On August 30th, EPA granted the 2007 Petition from the Pesticide Action Network North America (PANNA) and the Natural Resources Defense Council (NRDC) requesting that EPA revoke all chlorpyrifos tolerances. This followed the Ninth Circuit order earlier this year for EPA to: “(1) grant the 2007 Petition; (2) issue a final regulation within 60 days following issuance of the mandate that either (a) revokes all chlorpyrifos tolerances or (b) modifies chlorpyrifos tolerances and simultaneously certifies that, with the tolerances so modified, the EPA “has determined that there is a reasonable certainty that no harm will result from aggregate exposure to the pesticide chemical residue, including all anticipated dietary exposures and all other exposures for which there is reliable information,” including for “infants and children”; and (3) modify or cancel related FIFRA registrations for food use in a timely fashion consistent with the requirements of 21 U.S.C. § 346a(a)(1).”
In granting the petition, the agency states that: “EPA is unable to conclude that the risk from aggregate exposure from the use of chlorpyrifos meets the safety standard of the Federal Food, Drug, and Cosmetic Act (FFDCA).” The long regulatory and scientific history that precedes this action is described by EPA here. There are many decision points in EPA’s action. The following are some key highlights:
- EPA is revoking all chlorpyrifos tolerances because EPA is unable to determine, based on data available at this time, that aggregate exposures to chlorpyrifos are safe.
- For evaluating hazard, EPA relied upon 10% red blood cell acetylcholinesterase inhibition and applied a 10x margin of safety (FQPA safety factor) to account for uncertainties related to the potential for neurodevelopmental effects to infants, children, and pregnant women.
- EPA states that “the primary factor that undercuts a determination that a different safety factor would be safe for children is the uncertainty around the potential for pre- and post-natal toxicity for infants and children in the area of neurodevelopmental outcomes.”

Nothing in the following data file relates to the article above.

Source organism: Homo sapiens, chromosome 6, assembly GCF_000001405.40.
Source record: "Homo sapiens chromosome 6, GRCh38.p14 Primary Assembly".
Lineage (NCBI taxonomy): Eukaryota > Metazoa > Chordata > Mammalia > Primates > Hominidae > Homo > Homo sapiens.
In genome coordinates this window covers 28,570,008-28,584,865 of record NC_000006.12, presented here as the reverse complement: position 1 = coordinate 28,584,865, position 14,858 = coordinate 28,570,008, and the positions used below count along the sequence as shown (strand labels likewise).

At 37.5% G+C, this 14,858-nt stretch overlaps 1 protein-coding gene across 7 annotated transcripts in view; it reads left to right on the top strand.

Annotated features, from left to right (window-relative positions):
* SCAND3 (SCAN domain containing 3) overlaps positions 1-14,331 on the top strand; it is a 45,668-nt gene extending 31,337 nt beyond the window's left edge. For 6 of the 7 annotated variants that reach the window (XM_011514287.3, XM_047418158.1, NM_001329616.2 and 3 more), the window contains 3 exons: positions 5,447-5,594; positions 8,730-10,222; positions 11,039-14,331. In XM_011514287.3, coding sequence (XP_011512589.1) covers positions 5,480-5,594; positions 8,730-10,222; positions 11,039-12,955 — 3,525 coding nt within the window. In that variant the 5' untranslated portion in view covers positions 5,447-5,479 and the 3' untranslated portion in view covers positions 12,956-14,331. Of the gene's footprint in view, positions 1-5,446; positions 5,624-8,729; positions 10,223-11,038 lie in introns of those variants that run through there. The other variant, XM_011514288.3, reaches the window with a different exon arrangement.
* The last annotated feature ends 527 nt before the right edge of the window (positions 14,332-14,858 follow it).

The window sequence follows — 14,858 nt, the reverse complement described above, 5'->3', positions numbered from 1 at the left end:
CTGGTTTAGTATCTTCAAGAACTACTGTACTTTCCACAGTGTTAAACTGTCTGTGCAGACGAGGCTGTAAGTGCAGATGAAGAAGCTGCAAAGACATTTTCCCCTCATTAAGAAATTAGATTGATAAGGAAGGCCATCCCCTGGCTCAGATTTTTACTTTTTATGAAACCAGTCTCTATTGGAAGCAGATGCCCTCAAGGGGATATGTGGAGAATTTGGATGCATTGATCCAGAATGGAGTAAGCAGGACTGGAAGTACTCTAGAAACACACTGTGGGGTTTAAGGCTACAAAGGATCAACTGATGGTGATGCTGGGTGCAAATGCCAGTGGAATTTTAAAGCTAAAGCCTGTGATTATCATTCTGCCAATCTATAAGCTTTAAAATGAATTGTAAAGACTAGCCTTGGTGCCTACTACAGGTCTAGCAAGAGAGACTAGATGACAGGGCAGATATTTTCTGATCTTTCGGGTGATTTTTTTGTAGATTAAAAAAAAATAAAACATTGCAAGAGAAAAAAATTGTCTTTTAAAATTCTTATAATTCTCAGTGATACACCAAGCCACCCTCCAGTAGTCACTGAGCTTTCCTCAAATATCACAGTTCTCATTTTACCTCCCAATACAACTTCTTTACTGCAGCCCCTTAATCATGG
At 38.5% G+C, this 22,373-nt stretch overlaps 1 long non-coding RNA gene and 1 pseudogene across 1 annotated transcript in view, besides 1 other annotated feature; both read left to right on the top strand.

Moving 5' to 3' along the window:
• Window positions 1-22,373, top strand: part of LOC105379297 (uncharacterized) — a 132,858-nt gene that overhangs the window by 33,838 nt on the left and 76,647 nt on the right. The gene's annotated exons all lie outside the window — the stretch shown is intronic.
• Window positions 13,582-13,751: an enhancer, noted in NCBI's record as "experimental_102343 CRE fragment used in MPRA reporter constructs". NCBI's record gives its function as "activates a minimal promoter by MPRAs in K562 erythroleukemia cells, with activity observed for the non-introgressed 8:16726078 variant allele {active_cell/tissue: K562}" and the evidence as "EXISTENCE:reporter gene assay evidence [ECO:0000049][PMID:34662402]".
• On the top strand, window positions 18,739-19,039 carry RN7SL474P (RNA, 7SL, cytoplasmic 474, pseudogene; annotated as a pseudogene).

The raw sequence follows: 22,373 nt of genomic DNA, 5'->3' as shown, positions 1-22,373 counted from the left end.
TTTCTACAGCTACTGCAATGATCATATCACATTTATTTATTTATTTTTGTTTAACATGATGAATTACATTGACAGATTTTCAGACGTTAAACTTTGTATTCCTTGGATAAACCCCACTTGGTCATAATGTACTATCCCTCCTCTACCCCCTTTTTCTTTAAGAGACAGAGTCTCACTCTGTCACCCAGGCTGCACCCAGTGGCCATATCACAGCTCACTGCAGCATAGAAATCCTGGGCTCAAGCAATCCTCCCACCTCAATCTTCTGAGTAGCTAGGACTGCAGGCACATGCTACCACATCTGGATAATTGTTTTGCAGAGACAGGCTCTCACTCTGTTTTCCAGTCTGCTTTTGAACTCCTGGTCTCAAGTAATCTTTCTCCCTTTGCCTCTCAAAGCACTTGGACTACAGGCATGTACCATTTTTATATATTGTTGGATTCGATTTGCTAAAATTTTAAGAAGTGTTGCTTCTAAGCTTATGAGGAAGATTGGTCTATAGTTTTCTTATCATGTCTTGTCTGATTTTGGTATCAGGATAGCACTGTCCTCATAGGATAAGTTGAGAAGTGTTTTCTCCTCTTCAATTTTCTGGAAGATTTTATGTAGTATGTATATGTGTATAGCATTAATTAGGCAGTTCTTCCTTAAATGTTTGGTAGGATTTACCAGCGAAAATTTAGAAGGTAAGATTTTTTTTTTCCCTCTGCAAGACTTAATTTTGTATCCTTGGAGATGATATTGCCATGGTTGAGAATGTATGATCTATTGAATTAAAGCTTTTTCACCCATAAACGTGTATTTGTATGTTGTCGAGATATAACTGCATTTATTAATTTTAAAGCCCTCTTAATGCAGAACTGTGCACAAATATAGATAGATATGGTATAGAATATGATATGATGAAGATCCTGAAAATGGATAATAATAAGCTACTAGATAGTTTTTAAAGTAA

- Regarding neurodevelopmental effects, and EPA’s efforts to evaluate them, EPA states “these efforts ultimately concluded with the lack of a suitable regulatory endpoint based on these potential effects. However, these efforts do not alleviate the Agency’s concerns regarding potential neurodevelopmental effects.”
- For the aggregate exposure, EPA combined exposure through food, residential use, and drinking water. EPA found that drinking water concentrations from chlorpyrifos will exceed the safe allowable level and as such the aggregate exposure exceeds the Agency’s safe level for chlorpyrifos exposure.
- Considering food exposures alone, the Agency did not identify risks of concern.
- For residential exposures, EPA determined there are no risks of concern.
- For drinking water, EPA acknowledged the refinements made in the 2020 Drinking Water Assessment; however, EPA notes that the current registrations for chlorpyrifos go beyond a limited geographic region and as such the Agency is required to assess all exposures. EPA found that estimates of the drinking water concentrations exceeded the drinking water level of concern in certain vulnerable watersheds.
- EPA acknowledges that in the 2020 PID, EPA did propose to conclude that the Agency could make a safety finding, while maintaining the 10x FQPA factor, if chlorpyrifos use was limited to 11 crops in certain geographic regions of the US In this current final rule, EPA states “The Agency’s ability to make the safety finding for any remaining uses would be contingent upon significant changes to the existing registrations, including use cancellations, geographical limitations, and other label changes.”
Effective Dates and Objections:
While the rule becomes effective October 29, 2021, tolerance revocations for all commodities will not become effective until February 28, 2022. EPA notes that this date was chosen to satisfy international trade obligations. After February 28, 2022, consistent with FFDCA Section 408(l)(5), products that were treated with chlorpyrifos and may contain residues can still be sold. As stated by EPA, any residues of these pesticides in or on such food shall not render the food “adulterated” so long as it is shown to the satisfaction of the Food and Drug Administration that:
- The residue is present as the result of an application or use of the pesticide at a time and in a manner that was lawful under FIFRA, and
- The residue does not exceed the level that was authorized at the time of the application or use to be present on the food under a tolerance or exemption from tolerance that was in effect at the time of the application. Evidence to show that food was lawfully treated may include records that verify the dates when the pesticide was applied to such food.
All objections and hearing requests are due to the EPA Hearing Clerk by October 29, 2021. Any person affected by the rule may file an objection to any aspect of the rule and may also request a hearing on those objections. Electronic requests can be submitted through EPA’s E-filing system. Note that this requires advance registration which may take 1-2 business days.
If you have questions about the effects of this decision on pesticide use or on commodities treated with chlorpyrifos, or if you are considering filing objections, Hunton Andrews Kurth LLP can assist.